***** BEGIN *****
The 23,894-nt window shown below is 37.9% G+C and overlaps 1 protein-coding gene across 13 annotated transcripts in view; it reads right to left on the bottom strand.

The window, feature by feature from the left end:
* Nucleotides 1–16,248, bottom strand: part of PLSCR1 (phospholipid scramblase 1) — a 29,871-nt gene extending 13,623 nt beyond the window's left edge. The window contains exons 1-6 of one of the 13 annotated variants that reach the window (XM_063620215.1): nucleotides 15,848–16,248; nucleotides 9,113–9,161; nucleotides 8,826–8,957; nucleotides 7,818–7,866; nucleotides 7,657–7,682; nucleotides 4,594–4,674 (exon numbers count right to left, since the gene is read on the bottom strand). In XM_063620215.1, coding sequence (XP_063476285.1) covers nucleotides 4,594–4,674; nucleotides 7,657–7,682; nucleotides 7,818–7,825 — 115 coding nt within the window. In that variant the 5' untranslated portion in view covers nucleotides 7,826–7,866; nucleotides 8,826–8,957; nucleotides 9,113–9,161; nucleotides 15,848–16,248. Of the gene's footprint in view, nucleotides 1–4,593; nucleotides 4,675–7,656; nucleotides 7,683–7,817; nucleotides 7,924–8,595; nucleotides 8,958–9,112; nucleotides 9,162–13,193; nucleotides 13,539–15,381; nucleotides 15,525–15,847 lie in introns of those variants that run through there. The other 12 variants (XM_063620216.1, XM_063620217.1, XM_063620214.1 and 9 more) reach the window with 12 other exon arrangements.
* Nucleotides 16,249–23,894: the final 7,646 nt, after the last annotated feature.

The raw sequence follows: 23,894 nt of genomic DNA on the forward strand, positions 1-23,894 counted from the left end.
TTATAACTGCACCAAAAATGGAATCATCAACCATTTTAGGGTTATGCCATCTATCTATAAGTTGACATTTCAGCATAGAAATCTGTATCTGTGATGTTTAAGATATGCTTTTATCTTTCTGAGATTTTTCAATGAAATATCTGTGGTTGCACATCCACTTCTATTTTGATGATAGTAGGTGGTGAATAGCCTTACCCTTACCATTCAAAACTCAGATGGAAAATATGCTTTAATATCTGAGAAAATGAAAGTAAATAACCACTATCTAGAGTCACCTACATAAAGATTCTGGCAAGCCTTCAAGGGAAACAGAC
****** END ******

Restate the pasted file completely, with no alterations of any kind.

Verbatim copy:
The 23,894-nt window shown below is 37.9% G+C and overlaps 1 protein-coding gene across 13 annotated transcripts in view; it reads right to left on the bottom strand.

The window, feature by feature from the left end:
* Nucleotides 1–16,248, bottom strand: part of PLSCR1 (phospholipid scramblase 1) — a 29,871-nt gene extending 13,623 nt beyond the window's left edge. The window contains exons 1-6 of one of the 13 annotated variants that reach the window (XM_063620215.1): nucleotides 15,848–16,248; nucleotides 9,113–9,161; nucleotides 8,826–8,957; nucleotides 7,818–7,866; nucleotides 7,657–7,682; nucleotides 4,594–4,674 (exon numbers count right to left, since the gene is read on the bottom strand). In XM_063620215.1, coding sequence (XP_063476285.1) covers nucleotides 4,594–4,674; nucleotides 7,657–7,682; nucleotides 7,818–7,825 — 115 coding nt within the window. In that variant the 5' untranslated portion in view covers nucleotides 7,826–7,866; nucleotides 8,826–8,957; nucleotides 9,113–9,161; nucleotides 15,848–16,248. Of the gene's footprint in view, nucleotides 1–4,593; nucleotides 4,675–7,656; nucleotides 7,683–7,817; nucleotides 7,924–8,595; nucleotides 8,958–9,112; nucleotides 9,162–13,193; nucleotides 13,539–15,381; nucleotides 15,525–15,847 lie in introns of those variants that run through there. The other 12 variants (XM_063620216.1, XM_063620217.1, XM_063620214.1 and 9 more) reach the window with 12 other exon arrangements.
* Nucleotides 16,249–23,894: the final 7,646 nt, after the last annotated feature.

The raw sequence follows: 23,894 nt of genomic DNA on the forward strand, positions 1-23,894 counted from the left end.
TTATAACTGCACCAAAAATGGAATCATCAACCATTTTAGGGTTATGCCATCTATCTATAAGTTGACATTTCAGCATAGAAATCTGTATCTGTGATGTTTAAGATATGCTTTTATCTTTCTGAGATTTTTCAATGAAATATCTGTGGTTGCACATCCACTTCTATTTTGATGATAGTAGGTGGTGAATAGCCTTACCCTTACCATTCAAAACTCAGATGGAAAATATGCTTTAATATCTGAGAAAATGAAAGTAAATAACCACTATCTAGAGTCACCTACATAAAGATTCTGGCAAGCCTTCAAGGGAAACAGAC